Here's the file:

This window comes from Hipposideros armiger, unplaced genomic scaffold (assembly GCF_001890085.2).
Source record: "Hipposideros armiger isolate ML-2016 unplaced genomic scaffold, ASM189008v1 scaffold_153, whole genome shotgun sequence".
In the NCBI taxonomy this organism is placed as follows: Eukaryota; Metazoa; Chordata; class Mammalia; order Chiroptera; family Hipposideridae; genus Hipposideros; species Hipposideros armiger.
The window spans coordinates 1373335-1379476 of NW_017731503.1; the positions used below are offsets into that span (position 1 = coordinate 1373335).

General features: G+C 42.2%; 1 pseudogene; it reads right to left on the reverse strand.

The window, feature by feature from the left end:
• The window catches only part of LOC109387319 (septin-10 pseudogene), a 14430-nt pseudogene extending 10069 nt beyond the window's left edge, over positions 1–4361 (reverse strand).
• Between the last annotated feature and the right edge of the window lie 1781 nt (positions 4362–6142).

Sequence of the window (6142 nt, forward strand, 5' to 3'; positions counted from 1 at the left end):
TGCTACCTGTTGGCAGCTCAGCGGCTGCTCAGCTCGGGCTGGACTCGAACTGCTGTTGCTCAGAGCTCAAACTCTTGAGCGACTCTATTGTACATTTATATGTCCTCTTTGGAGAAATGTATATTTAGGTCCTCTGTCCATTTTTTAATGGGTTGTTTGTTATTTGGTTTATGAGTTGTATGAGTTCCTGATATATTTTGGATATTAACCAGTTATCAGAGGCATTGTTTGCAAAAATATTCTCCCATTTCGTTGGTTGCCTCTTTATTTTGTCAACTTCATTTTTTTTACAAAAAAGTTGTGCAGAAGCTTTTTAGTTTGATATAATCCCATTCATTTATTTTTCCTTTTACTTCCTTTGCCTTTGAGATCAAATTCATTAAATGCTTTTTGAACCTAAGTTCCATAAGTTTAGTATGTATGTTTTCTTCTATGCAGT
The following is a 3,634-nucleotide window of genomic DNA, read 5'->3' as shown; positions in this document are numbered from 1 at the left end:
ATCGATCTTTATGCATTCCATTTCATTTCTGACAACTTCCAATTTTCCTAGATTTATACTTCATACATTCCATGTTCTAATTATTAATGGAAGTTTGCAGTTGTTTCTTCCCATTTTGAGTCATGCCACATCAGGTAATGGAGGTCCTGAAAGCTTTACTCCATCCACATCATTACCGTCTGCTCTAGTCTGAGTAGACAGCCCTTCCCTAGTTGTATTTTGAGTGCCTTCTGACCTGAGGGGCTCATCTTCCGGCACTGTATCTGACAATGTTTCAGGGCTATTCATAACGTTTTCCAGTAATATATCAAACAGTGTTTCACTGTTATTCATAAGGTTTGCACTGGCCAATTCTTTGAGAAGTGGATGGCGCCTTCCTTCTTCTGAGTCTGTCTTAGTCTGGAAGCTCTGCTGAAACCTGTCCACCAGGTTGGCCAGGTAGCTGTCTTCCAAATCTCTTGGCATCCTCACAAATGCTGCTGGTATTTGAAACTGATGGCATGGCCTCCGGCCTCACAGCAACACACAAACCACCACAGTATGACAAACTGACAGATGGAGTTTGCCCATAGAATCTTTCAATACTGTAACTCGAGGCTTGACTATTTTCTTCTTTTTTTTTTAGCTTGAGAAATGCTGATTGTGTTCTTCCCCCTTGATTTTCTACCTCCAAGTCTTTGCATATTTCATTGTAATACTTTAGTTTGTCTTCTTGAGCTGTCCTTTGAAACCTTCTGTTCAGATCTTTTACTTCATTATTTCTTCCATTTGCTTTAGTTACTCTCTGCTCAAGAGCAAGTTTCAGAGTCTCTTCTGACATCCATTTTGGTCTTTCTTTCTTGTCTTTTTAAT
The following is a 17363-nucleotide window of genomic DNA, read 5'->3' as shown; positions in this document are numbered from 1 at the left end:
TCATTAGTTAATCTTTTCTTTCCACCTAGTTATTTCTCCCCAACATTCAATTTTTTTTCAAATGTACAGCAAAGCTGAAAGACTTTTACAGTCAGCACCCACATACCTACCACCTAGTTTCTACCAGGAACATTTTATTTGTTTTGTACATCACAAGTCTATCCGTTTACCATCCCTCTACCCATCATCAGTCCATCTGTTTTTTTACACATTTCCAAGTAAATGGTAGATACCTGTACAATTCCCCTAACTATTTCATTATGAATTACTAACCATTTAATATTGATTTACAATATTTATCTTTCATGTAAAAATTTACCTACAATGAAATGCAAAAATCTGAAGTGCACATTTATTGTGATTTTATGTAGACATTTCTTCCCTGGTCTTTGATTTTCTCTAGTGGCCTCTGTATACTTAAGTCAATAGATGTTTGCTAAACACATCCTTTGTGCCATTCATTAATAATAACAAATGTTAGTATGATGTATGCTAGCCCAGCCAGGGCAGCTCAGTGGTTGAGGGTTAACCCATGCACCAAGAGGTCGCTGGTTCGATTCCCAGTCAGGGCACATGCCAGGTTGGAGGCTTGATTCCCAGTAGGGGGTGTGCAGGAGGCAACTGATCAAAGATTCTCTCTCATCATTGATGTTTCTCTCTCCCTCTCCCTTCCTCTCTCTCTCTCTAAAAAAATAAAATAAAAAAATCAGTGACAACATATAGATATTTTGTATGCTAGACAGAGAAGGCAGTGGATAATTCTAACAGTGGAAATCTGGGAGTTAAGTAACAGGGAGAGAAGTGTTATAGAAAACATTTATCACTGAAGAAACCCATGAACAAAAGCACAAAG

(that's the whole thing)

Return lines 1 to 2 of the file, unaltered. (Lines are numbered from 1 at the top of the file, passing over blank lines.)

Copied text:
This window comes from Hipposideros armiger, unplaced genomic scaffold (assembly GCF_001890085.2).
Source record: "Hipposideros armiger isolate ML-2016 unplaced genomic scaffold, ASM189008v1 scaffold_153, whole genome shotgun sequence".